Households are missing out on £23bn a year because banks are not passing higher interest rates to savers, a Sky News analysis shows.
Although mortgage holders have been hit with higher borrowing costs, banks have been slower to pass on rate rises to savers.
Politicians accused retail banks of taking advantage of rising interest rates to bolster their own margins at the expense of customers.
The Bank of England has raised interest rates consistently since December 2021, taking the base rate from a record low of 0.1% to 4%.
Meanwhile, the average easy-access savings rate has risen from 0.2% to just 1.88%
It means that households with savings of £30,000 stand to earn just £569 in interest per year.
If rate rises were passed on in full, this would jump to £1,253. Across the country households are missing out on £23 billion in lost interest, according to an analysis by Hargreaves Lansdown.
However, commercial banks have benefitted by widening the gap between what they pay savers and charge borrowers, also known as the net interest margin.
Britain’s four largest banks all recently reported that they have widened this margin.
NatWest’s margin has increased by 24%, Lloyds Banking Group’s is up by 16% and Barclays by 13%.
Profits and chief executive pay have also jumped as a result.
Lloyds’ profit rose 80% in the final quarter of 2022, while HSBC recorded a 90% jump. NatWest, which is still 45% state owned, recorded its best performance since the financial crisis last year.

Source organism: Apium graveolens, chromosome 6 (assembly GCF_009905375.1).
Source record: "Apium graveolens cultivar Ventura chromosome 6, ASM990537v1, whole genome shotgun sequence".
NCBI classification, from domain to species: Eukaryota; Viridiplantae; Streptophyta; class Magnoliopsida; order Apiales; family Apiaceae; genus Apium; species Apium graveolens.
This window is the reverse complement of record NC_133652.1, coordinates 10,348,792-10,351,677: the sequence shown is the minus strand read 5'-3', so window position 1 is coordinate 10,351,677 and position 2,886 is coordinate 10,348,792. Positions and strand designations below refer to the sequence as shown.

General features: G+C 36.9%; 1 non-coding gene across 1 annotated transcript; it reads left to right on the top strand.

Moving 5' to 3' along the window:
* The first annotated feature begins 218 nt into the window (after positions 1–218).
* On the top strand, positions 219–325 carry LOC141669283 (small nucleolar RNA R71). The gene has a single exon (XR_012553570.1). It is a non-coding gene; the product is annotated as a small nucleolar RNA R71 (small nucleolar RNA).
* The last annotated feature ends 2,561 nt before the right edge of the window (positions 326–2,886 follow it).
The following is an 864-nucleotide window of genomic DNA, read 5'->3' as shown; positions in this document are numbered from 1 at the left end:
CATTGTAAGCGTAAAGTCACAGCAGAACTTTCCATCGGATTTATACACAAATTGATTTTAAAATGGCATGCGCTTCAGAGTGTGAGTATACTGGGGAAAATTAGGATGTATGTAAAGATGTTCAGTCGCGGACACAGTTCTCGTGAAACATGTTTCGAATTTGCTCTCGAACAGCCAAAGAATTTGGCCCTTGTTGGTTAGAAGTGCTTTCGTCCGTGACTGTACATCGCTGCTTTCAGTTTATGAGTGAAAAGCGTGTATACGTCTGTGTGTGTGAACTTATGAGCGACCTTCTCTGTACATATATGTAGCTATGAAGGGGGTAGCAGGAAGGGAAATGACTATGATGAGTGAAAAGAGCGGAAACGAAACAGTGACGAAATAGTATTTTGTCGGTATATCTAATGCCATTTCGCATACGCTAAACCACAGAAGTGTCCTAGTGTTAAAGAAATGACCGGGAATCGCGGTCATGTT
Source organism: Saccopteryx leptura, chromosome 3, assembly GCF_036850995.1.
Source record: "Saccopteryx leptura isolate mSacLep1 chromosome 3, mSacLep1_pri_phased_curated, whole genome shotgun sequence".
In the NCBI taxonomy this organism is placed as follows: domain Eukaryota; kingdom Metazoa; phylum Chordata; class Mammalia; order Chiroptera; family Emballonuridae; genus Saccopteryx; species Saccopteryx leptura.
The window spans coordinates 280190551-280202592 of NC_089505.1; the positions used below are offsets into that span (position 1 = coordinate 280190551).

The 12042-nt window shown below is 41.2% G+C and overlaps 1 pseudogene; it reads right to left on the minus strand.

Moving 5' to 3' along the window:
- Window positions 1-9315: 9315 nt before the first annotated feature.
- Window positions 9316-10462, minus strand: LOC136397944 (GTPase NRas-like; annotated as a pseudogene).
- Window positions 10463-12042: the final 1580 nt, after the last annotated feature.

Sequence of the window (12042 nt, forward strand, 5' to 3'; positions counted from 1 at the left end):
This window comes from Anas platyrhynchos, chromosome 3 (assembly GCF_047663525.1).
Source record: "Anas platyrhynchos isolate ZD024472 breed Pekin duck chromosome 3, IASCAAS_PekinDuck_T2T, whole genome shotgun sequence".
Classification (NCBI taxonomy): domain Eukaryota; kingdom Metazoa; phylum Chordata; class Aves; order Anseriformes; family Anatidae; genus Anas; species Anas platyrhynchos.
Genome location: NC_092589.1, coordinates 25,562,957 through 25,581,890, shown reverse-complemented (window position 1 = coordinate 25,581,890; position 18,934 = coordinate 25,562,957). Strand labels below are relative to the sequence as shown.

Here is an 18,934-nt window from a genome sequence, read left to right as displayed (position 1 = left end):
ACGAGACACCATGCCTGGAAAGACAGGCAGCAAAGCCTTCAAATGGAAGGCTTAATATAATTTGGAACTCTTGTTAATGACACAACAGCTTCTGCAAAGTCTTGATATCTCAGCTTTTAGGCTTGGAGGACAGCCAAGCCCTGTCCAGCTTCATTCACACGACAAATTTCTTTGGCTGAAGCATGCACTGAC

The recent spike in bank profits comes after a decade of ultra-low interest rates that squeezed their margins.
Banks are under no obligation to pass on higher rates to savers and have been able to keep rates low because customers are reluctant to shop around for better deals.
Call for windfall taxes
However, that hasn’t stopped the clamour for windfall taxes, which has grown in response to soaring bank profits.
Harriet Baldwin, MP for West Worcestershire and chair of the Treasury Select Committee, said: “We think it is pretty preposterous that at a time when the Bank of England is raising rates, they’re not passing on that increase to their savers and I think the way we develop a savings habit in this country again is if savers feel that they’re being treated fairly by their banks and that’s what we hope to see.”
Some economists have suggested that policymakers compel banks to pass on higher rates to savers.
Commercial banks hold billions of pounds in bank accounts with the Bank of England and these “reserves” are paid the bank rate of interest, 4%.
Frederic Malherbe, professor of economics and finance at University College London, said interest payments on reserves held with the central bank should be made conditional on banks passing the higher rates to their saving customers.
It could also help the Bank of England with its ambition of taming inflation.
The bank has been raising rates to dampen demand in the economy.
This is achieved by raising the cost of borrowing and the rate of saving – thereby discouraging consumption and investment.
While banks are passing on higher rates to borrowers, the other side of the equation has not been working as effectively.
“They [policymakers] want borrowing rates, mortgage rates and the rate at which businesses borrow money to go up. That’s working very well. The part on savers is not working as well,” said Professor Malherbe.
“That decreases the efficacy of monetary policy.”
He added: “By compelling banks to pay better rates to savers, that will improve the transmission of monetary policy and the central bank will have to raise rates less.”